Peer review information Nature Plants thanks Wopke van der Werf and the other, anonymous, reviewer(s) for their contribution to the peer review of this work.
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Average vegetative biomass (in g m-2) of eight monocultures, 24 different 2- and 16 different 4-species mixtures planted with eight different annual crop species in 0.25 m2 plots in Switzerland and Spain. Data are mean and 95% CI. n = 762 plots. The statistical analyses (type-I analysis of variance of a linear mixed model and significance tested with the Satterthwaite approximation method) show significant effects of country [F(1,20.7) = 195.8, P = 5.23×10-12], country × diversity [F(1,677.5) = 8.1, P = 0.004], country × species number [F(1,679.2) = 5.9, P = 0.015], and marginally significant effects of diversity [F(1,45.1) = 3.7, P = 0.062] on vegetative biomass. See Extended Data Fig. 2 for seed yield and vegetative biomass data of each species in monocultures and 2- and 4-species mixtures in Switzerland and Spain.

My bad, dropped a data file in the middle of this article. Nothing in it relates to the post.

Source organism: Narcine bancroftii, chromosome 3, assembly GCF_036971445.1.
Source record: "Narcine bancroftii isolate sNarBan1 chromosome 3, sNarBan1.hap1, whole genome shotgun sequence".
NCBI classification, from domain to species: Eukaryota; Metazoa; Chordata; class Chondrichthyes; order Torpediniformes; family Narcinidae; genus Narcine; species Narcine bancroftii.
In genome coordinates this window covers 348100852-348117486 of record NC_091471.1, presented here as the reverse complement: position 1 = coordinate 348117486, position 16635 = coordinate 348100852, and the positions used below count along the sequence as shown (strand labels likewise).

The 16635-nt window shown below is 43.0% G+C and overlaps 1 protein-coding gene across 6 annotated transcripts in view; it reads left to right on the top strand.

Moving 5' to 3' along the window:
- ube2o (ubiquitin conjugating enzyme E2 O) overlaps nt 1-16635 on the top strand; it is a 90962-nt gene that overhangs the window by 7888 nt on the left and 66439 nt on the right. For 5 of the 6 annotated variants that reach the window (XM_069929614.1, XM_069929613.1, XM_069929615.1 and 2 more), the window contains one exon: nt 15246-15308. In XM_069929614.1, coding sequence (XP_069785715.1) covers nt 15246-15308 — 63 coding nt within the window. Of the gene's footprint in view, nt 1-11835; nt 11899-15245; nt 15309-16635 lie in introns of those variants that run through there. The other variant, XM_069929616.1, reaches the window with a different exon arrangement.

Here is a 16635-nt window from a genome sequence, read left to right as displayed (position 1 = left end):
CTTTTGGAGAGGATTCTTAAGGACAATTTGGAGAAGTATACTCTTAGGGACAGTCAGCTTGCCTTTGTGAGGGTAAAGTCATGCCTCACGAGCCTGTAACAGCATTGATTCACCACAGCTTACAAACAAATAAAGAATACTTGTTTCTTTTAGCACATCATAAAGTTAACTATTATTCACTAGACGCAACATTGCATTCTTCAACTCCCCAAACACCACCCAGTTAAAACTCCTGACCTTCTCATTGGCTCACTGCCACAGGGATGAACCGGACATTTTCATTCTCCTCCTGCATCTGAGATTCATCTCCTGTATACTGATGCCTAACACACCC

Extended Data Fig. 2 Crop plant diversity effects on seed yield and vegetative biomass of each species.
Average seed yield (a) and vegetative biomass (b) per species (in g m-2) of eight monocultures, 24 different 2- and 16 different 4-species mixtures planted with eight different annual crop species in 0.25 m2 plots in Switzerland and Spain. Data are mean and 1 SE based on raw data. To facilitate interpretation, data were extrapolated so that the values reflect the area of 1 m2 covered by the species in the community of interest. n = 2284 species in plots for seed yield and n = 2275 species in plots for vegetative biomass.
Seed yield and vegetative biomass increases (in g m-2) compared with monocultures averaged over 24 different 2- and 16 different 4-species mixtures, respectively. For the complementarity effect (a) n = 1274 biomass partitions (seed vs vegetative) in plots, for the sampling effect (b) n = 1181 biomass partitions (seed vs vegetative) in plots. Data are mean and 95% CI. See Supporting Information Table 6 for the complete statistical analyses. In Switzerland, complementarity effects contributed 25% more than sampling effects to the net biodiversity effect on seed yield, while in Spain only sampling effects could be detected. Complementarity effects in Switzerland were 59% lower for seed yield than for vegetative biomass. Sampling effects were 70% and 83% lower for seed yield than for vegetative biomass in Spain and Switzerland, respectively.